Yan Lianke published his first story in 1979 at the age of 21, and has gone on to produce a formidable body of work. Some of Yan’s novels have been banned in his native China for their satirical take on contemporary life, including his latest work, The Day the Sun Died, which had to be published first in Taiwan. The novel, about 14-year-old Li Niannian, who tries to save his fellow townsfolk from themselves during one dreadful night of “dream walking”, has been read in the west as a critique of Xi Jinping’s “Chinese dream” of national greatness. Yan has won the Man Asian literary prize and the Franz Kafka prize, has twice been shortlisted for the Man Booker international prize, and has been widely tipped for the Nobel. Born in Henan province, he lives in Beijing, where many of his novels are set.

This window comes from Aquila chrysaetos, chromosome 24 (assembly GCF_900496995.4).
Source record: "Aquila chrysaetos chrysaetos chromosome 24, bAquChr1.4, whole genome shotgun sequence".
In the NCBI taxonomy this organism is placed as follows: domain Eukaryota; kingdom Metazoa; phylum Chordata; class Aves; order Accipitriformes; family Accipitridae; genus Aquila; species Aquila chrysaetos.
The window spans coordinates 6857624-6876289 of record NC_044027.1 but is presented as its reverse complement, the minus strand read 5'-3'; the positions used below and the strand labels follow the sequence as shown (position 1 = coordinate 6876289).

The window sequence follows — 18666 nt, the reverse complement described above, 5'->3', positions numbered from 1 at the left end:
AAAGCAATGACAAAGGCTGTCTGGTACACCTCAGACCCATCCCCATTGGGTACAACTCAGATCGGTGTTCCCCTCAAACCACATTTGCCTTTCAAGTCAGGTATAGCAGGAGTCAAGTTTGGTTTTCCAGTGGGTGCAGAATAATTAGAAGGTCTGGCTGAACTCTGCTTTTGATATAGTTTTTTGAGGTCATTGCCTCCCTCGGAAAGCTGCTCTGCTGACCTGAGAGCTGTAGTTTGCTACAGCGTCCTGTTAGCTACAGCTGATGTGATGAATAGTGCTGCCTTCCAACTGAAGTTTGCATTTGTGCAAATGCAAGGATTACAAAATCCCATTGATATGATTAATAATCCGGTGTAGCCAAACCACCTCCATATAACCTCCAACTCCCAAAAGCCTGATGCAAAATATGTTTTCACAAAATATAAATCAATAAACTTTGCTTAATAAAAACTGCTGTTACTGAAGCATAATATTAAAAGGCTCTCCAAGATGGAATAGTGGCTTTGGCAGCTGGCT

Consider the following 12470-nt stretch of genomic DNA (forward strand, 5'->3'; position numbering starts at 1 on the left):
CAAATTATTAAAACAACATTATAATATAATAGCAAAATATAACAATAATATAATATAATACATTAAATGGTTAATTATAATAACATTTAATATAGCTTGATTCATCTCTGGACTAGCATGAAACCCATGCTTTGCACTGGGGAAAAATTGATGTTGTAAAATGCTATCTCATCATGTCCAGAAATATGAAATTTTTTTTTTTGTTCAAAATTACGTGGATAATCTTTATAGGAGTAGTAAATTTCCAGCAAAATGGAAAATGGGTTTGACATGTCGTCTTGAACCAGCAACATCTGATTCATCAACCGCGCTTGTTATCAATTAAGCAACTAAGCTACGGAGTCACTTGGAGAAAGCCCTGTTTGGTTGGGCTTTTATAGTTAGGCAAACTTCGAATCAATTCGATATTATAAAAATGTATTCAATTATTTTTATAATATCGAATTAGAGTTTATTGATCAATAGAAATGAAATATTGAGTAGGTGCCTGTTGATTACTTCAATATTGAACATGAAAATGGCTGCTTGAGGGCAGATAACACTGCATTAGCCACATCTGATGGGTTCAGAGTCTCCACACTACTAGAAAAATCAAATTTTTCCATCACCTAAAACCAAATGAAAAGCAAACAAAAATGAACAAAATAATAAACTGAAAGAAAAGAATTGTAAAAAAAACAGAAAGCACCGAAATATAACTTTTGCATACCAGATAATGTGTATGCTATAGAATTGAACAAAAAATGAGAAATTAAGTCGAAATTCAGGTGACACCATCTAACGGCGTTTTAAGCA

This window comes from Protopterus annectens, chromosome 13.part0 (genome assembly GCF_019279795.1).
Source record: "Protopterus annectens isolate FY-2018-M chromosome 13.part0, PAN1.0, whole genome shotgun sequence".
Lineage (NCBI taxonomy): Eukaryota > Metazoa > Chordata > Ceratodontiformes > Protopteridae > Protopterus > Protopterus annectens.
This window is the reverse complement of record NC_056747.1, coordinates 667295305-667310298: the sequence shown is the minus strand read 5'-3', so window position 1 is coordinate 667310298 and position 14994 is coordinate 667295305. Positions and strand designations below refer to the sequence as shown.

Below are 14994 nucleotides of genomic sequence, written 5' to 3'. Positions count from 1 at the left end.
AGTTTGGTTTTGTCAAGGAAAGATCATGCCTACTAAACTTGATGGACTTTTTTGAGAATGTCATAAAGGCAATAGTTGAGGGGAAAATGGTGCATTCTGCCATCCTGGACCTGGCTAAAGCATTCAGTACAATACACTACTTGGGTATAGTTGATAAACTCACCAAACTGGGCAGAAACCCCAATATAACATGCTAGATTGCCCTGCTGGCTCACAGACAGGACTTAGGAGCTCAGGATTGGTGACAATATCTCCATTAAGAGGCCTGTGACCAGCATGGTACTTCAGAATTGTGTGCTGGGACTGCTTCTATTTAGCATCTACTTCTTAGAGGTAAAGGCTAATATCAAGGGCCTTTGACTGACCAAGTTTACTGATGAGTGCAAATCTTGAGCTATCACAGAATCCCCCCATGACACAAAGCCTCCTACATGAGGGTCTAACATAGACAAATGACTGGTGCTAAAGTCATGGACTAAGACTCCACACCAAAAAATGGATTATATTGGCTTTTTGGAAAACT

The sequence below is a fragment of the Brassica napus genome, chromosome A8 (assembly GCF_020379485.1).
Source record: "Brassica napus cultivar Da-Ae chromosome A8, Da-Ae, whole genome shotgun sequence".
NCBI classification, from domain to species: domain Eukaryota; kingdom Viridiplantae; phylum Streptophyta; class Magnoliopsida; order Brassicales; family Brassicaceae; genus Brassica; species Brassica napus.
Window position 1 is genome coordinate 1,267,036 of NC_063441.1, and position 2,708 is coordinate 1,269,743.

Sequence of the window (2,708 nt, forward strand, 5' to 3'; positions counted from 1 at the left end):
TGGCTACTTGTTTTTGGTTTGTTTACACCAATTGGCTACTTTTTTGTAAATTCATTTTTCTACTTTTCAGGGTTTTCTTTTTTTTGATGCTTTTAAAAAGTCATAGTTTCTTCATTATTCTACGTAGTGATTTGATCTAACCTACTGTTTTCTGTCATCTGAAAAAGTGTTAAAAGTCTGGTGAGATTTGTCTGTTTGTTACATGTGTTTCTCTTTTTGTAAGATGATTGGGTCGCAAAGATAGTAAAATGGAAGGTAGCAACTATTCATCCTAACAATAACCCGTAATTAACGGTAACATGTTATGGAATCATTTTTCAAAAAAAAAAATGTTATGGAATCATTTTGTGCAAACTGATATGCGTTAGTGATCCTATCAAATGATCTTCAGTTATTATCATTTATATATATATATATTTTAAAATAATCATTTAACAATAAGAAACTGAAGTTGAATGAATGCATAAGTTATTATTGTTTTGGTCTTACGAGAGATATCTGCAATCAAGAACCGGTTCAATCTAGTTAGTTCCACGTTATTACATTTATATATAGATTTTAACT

What was the idea behind the novel?
I had experienced some instances of sleepwalking myself, and I kept seeing reports on my phone of other people sleepwalking. The idea for the novel came from this. I wanted to write about people’s inner worlds, and how they might manifest themselves if they behaved according to their innermost, most secret, desires.